Ch.4 - Chriss, Social Control - PowerPoint PPT Presentation

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Ch.4 - Chriss, Social Control


Ch.4 from James J. Chriss, Social Control: An Introduction, 2nd ed. (Polity, 2013) – PowerPoint PPT presentation

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Title: Ch.4 - Chriss, Social Control

Chapter 4
  • Medical Control

  • Louisiana, 1851
  • Drapetomania
  • Early example of medicalization
  • Medical social control application of medical
    understandings and terminology to secure
    adherence to social norms
  • Transitions
  • Deviance as ignorance or vice (ancient Greece)
  • Deviance as sin (Middle Ages onward)
  • Deviance as badness (1600 to 1800s)
  • Deviance as illness (mid-1800s, esp. with rise of
    psychiatry by late 1800s)

Parsons Sick Role
  • Illness can be considered a form of deviance
  • But instead of punishment, best response is
  • Must excuse sick person (temporarily) from
    fulfilling role expectations (adaptation)
  • Institutionalization of appropriate responses to
    sickness medical professionals (integration)
  • Agreement that illness is undesirable (latent
    pattern maintenance)
  • Responsibility to seek professional help (goal

Medicine and Social Control
  • Irving Zolas early statement in 1972 (p. 86)
  • Making medicine and the labels healthy and ill
    relevant to more areas of human existence
  • Medicalization redefining more and more social
    problems as medical problems
  • States are concerned with the health and wellness
    of the citizenry
  • Individual level normal medicine (body) and
    psychiatry (mind)
  • Group level public health

Definition of Mental Disorder
  • Has always been hard to define
  • New definition for DSM-V (p. 87)
  • Occurs in an in individual
  • Clinically significant distress or disability
  • Not a reaction to common stressors or losses
  • Reflects an underlying psychobiological
  • But not a result of deviance or conflicts with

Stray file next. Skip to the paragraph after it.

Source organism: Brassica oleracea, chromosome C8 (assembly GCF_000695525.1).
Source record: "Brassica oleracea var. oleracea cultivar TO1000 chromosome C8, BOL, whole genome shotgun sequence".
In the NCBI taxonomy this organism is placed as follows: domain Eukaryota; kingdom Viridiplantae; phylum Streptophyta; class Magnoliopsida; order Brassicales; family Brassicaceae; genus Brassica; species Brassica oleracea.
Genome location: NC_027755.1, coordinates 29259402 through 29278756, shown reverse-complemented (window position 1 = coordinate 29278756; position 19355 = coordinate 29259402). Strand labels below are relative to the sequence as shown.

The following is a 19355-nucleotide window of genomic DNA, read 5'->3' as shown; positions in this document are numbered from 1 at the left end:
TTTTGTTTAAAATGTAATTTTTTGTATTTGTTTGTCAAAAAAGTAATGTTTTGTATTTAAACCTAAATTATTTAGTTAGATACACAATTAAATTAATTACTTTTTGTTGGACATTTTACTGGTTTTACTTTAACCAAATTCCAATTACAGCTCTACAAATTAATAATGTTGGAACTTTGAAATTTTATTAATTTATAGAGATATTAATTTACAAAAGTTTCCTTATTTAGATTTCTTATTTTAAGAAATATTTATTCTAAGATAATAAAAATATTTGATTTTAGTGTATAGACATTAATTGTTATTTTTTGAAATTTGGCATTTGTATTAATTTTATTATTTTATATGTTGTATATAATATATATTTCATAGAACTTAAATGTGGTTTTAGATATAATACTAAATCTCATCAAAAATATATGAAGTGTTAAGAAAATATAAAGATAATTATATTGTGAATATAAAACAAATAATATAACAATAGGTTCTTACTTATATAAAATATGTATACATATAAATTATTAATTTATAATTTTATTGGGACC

• No single definition can cover all possible cases
  • New additions to DSM should weigh benefits of
    recognition versus harm from labeling

Medicine and Social Control
  • Public Health the art and the science of
    preventing disease, prolonging life, and
    promoting health
  • Can lead to hygienization or even public
  • Governments obsessed with the health and
    well-being of citizens
  • Biggest bang for the buck
  • Utilitarianism, public safety are overriding
  • Even psychiatry moving more to the group level
    (e.g., relational disorders)

More Terms
  • Medicalization redefining more problems as
    medical problems
  • But not a unilinear development, and not
    necessarily pushed by the medical establishment
    (e.g., doctors)
  • Demedicalization earlier medical expertise and
    intervention in certain areas no longer apply
  • The case of homosexuality
  • Remedicalization finding new ways to medicalize
    a condition (e.g., through genetics, cognitive
    science, etc.)

More Terms
  • Biomedicalization tied to advances in medical
  • Renders less relevant the human element in
    medical care and treatment
  • Elevates to prominence the use of pharmacological
  • More social issues or maladies for which you can
    get a prescription drug
  • Tied also to rise of managed care and reliance on
    primary care physicians rather than specialists
  • Drug companies and disease mongering
  • More persons willingly identifying themselves as
    patients, seeking drug treatment
  • General process of pharmaceuticalization

Therapeutic Ethos
  • A cultural orientation in which the self is the
    new sacred object
  • Must pay homage to feelings and emotions
  • Must engage in public confessionals when caught
    in deviance
  • Testifying to the greatness of medical

Therapeutic State
  • Ascendancy of the medical model of disease as the
    prevailing ideology of the modern welfare state
    (p. 97)
  • Indicators
  • Therapeutic Jurisprudence
  • Victims rights
  • Medicalization of welfare
  • Post-traumatic stress disorder (PTSD)

Gender and Medicalization
  • Impact of medicalization as it relates to
    sex/gender has passed through three phases
  • Gender neutrality
  • Women as victims explicit attention to
    medicalization of female issues
  • Revival of reductionism explicit attention to
    male health issues

Dark Side of Medicalization
  • Dislocation of responsibility
  • Culture of victimization
  • Type II Error problem judging a well person to
    be sick
  • Domination of expert control
  • Exclusion of evil deviance has worldly causes
    which medicine can ascertain
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